(Last edited 2/6/13)
Theory: Everybody Has One
A theory is a foundational belief about how the world works.
Whether we are aware of it or not, we each live our lives according to our own personal, internalized philosophical theory. Our personal theory is a contradictory jumble of assumptions, beliefs, intentions, and hypotheses about the nature of the universe and our place in it. Each of us has ideas about the nature of existence, motion, and relationships. Our ideas come from everywhere and blend together: our experiences, our conversations, reading, mass media, advertising, teachers, family, friends, and foes.
Each of us has a philosophy, ideology, and political line–ways of comprehending the world and responding to the situations we find ourselves in. Our theories may not always be coherent or rational (or have anything to do with reality whatsoever) but we hold them whether we acknowledge that fact or not.
The Purpose of Theory
The purpose of theory is practice. We don’t need to interpret and understand reality for its own sake, but to act upon (practice) and affect it. Our presence and actions always affect reality (positively or negatively) no matter what. Left to spontaneity, this usually occurs in ways that reflect our conditioning by our class enemy, and serves them. Proletarian theory allows us to affect reality in a more conscious way, in accordance with our own class interests.
Theory Constantly Changes
Theory is not permanent or fixed. It is constant—dynamic and constantly being constructed, as we keep trying (but never fully succeeding) to catch up in our understanding of reality. Reality is constantly changing and so are our understandings of it. All our theory is constantly tested, verified (or not), and rectified according to newer and deeper understandings of what exists.
Our thoughts don’t originate inside ourselves, arising whole like shiny fish from the murky depths. Our thoughts are more like milkshakes, blended concoctions of everything we experience, perceive, read, and discuss. One conversation provides the strawberries; another encounter adds ice cream. Someone takes a sip and points out that it lacks a banana, so we throw one in. We try to avoid adding anything too poisonous. We affect and are affected by one another in a never-ending, back-and-forth process.
We could leave our ideas and beliefs unexamined, unarticulated and incoherent, but this is not advised unless we enjoy being brainwashed lumps acting out the programs of others. If instead we question and consider our thoughts and their patterns, then our reward is being capable of behavior that is conscious, deliberate, consistent, and most importantly, effective.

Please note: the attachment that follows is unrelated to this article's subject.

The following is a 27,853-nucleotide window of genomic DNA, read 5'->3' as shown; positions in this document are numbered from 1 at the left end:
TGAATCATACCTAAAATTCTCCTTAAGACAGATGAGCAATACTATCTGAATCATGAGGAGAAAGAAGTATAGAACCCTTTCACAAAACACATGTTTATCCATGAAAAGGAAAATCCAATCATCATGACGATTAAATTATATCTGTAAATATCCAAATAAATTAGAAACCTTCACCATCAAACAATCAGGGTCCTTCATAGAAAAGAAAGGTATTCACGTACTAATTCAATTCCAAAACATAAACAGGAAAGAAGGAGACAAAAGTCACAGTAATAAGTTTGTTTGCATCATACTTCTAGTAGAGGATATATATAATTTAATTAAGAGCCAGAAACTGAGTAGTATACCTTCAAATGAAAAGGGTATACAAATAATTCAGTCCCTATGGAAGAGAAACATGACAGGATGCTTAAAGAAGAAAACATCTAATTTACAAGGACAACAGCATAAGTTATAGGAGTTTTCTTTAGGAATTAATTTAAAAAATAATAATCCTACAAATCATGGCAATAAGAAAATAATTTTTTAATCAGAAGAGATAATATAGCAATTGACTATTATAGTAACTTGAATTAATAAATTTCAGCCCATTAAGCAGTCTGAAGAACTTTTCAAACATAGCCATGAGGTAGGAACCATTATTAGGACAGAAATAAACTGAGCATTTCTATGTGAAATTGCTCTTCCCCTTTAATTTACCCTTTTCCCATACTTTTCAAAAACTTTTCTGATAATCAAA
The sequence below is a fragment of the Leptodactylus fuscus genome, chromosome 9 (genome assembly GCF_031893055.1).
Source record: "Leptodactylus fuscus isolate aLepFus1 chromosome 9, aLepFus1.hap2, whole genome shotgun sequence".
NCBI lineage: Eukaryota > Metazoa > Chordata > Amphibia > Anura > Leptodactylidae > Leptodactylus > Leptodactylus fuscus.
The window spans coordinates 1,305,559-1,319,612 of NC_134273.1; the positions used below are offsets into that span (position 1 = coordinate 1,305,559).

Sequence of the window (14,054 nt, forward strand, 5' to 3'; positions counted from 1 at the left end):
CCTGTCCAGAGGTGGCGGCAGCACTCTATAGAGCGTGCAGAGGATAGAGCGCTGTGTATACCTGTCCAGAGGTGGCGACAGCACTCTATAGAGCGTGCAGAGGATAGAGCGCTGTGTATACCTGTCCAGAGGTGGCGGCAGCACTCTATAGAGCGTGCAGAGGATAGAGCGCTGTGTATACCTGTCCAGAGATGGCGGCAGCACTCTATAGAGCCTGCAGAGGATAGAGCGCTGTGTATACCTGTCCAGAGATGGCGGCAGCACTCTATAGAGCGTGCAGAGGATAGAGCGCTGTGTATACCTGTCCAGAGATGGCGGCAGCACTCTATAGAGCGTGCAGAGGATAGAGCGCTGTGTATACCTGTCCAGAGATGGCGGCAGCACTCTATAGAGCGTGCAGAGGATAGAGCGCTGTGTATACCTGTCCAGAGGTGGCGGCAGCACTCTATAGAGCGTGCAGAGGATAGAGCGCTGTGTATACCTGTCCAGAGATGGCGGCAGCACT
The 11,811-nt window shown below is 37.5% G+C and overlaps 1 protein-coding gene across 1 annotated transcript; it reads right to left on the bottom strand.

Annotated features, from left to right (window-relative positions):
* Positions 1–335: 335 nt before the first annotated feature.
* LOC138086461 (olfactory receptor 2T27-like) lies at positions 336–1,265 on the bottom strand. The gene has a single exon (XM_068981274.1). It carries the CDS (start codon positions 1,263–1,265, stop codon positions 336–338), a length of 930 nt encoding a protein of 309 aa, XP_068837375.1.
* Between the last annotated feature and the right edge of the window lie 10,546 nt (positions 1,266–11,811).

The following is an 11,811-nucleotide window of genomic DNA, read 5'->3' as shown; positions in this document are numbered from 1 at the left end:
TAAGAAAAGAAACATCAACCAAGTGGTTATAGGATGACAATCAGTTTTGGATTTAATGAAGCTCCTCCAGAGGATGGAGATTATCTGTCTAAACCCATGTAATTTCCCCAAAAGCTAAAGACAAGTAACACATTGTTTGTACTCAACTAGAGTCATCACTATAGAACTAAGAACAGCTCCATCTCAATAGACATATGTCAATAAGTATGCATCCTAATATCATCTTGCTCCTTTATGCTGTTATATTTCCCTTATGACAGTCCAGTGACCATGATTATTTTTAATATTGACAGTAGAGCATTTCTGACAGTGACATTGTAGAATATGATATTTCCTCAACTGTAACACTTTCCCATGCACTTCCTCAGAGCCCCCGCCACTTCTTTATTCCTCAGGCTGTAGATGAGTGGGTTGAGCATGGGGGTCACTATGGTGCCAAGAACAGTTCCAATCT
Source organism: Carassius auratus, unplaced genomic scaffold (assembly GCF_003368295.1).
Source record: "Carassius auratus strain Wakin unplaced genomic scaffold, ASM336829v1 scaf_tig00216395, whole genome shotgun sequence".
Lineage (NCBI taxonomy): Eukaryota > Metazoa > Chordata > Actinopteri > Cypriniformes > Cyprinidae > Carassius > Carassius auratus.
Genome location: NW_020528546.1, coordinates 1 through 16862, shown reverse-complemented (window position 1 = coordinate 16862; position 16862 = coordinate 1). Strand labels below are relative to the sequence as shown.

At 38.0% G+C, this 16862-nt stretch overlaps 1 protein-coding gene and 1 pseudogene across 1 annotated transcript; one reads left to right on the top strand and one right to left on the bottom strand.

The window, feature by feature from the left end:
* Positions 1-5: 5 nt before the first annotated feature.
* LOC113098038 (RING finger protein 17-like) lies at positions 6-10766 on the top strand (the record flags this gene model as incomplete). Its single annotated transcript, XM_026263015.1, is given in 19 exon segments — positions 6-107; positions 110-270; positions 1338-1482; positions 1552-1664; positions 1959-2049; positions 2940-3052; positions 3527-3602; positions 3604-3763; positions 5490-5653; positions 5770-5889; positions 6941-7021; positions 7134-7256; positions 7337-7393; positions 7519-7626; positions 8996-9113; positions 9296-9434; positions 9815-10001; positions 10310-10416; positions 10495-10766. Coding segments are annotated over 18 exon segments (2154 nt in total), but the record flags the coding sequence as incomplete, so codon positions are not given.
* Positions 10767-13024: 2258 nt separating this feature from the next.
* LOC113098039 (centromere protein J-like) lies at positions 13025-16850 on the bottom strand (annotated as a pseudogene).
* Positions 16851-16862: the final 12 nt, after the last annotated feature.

We can think through these theories, try to break them down and understand them, and experiment putting them into practice to determine what is correct and incorrect. As we learn to apply theory, we are able to increasingly align our actions with our thoughts. As we discover alternatives, we are more likely to make choices and define priorities that support our values. We increasingly align our action and thought.
Creating our own theory is important or else we will be ideologically dominated. We ought not to passively accept the premises and outlook of the system, which we’ve been trained in since birth. These premises are products of the system’s ideological hegemony, and they lead to spontaneous total identification with the system. If we passively accept them, we will meekly follow the path our enemy has laid down for us: school, work, unemployment line, prison, FEMA camp, nursing home, death. It is also important to critically examine the theories of progressives and revolutionaries from the past and the present, because despite their good intentions, their theories may not be appropriate or correct for this historical moment.
The process of writing and editing theory is a form of theorizing. That includes this document, which is malleable and has been shaped by many people who reflect, criticize, and affect each other’s thoughts at a particular historical moment. This document could be edited by others as time goes by, because it should be relevant to the historical moment of the readers.
Theory Helps Us Understand Where We Are
Theory is the topography of our strategic map, determining our starting point and our destination, where we lay down paths, and how we focus and direct our energy. At the start of our journey, we don’t need to get bogged down in ultra-complicated minutiae—better to zoom out for an overview of the major contours. As we develop our theoretical skill (which takes practice, like anything else), we can zoom in to explore ever more detailed levels of abstraction. One can pursue any concept to infinite complexity, but first we should sketch some basic outlines.
In every situation, we use theory to see patterns and tendencies, to discern potential trajectories (insofar as that’s possible) and to decide on appropriate responses and strategies. We use theory to determine on any given day whether it’s better to feign compliance, to take up arms, or to stay in bed with the blankets over our heads. We might still manage to fight the enemy even if we’re not in control of the theories guiding us, but we’d be blindfolded, flailing in all directions. Emotion sets us in motion, and willpower fuels us, but without navigational tools we are lost.
What determines our political line, which in turn determines our goals, our plans, and our actions (and often their success or failure), is how we think—our ideology and theory.
Theory: A Crucial Weapon in Our Arsenal
Philosophical theory has a bad reputation as a tedious and useless intellectual exercise, as distant from the chaotic happenings of the real world as classical ballet is from punk rock. Many consider it best left in the classroom along with chewed-up gum under desks and curiously slow clocks. Indeed, ideas isolated in a cage of academia, unconnected to practice, are useless intellectual exercises. Ideas must be connected to practice, or they must influence practice, in order for them to have value. Revolutionary theory is our greatest weapon, infinitely more important than the gun. Without revolutionary theory, no one can know where to point the gun, or when.